Photonically controlled self-indicationg micro-capillary systems for metal ion accumulation and release
Florea, Larisa and Diamond, Dermot and Benito-Lopez, Fernando (2011) Photonically controlled self-indicationg micro-capillary systems for metal ion accumulation and release. In: 11th Asia Pacific International Symposium on Microscale Separations and Analysis, 27–30 Nov 2011, Hobart, Australia.
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Photocromic polymer brushes were synthesised on the interior of fused silica micro-capillaries using the “grafting from” approach . This technique enables high surface loadings of the stimuli-responsive polymer in a limited area and enhances the switching effect compared to conventional films.
Upon irradiation with UV light the passive spiropyran (SP) unit undergoes a heterocyclic ring cleavage that results in the merocyanine (MC) formation . In contrast to the uncharged and colourless spiropyran form, the merocyanine is highly charged and can be utilised as ligand for other charged species. Based on the coordination-induced photochromism characteristic of the MC form, we focus our studies in the photo-controlled detection of target metal ions when flowing through the modified micro-capillaries. Using this approach we have created a photonically controlled self-indicating system for metal ion detection that will ensure real-time measurements and fast analysis protocols in systems and micro-systems that operate in continuous flow (e.g. analytical devices like HPLC, CE or micro-chips).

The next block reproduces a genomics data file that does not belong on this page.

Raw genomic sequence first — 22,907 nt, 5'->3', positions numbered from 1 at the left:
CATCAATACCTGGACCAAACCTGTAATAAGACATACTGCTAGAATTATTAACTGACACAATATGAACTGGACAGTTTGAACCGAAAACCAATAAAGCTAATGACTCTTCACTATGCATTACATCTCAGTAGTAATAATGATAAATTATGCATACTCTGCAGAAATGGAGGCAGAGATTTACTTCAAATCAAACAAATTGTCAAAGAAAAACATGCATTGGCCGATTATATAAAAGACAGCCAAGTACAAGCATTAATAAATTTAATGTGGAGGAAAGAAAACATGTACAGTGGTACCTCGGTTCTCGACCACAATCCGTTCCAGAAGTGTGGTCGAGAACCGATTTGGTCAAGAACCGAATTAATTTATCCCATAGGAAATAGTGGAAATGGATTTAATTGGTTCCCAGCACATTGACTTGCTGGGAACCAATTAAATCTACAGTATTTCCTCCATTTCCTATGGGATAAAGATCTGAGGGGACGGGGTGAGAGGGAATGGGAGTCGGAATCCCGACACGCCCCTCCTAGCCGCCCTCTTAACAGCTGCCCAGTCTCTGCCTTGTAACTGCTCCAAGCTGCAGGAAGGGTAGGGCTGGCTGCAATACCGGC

Investigations into the metal-ion binding behaviour of the spiropyran-polymer brushes have shown that they are capable of binding different metals ions (Cu2+, Ni2+, Co2+) causing an appreciable colour and spectral change when exposed to UV light while a solution of these metals ions is passed through the capillary. Moreover, these ions can be released by photonic-conversion of the MC moiety into the inactive SP form using white light. This sequence can be successfully repeated, suggesting that this sensing behaviour can be switched on/off remotely using light, either along the entire length of the capillary, or at patterned locations using the appropriate mask.
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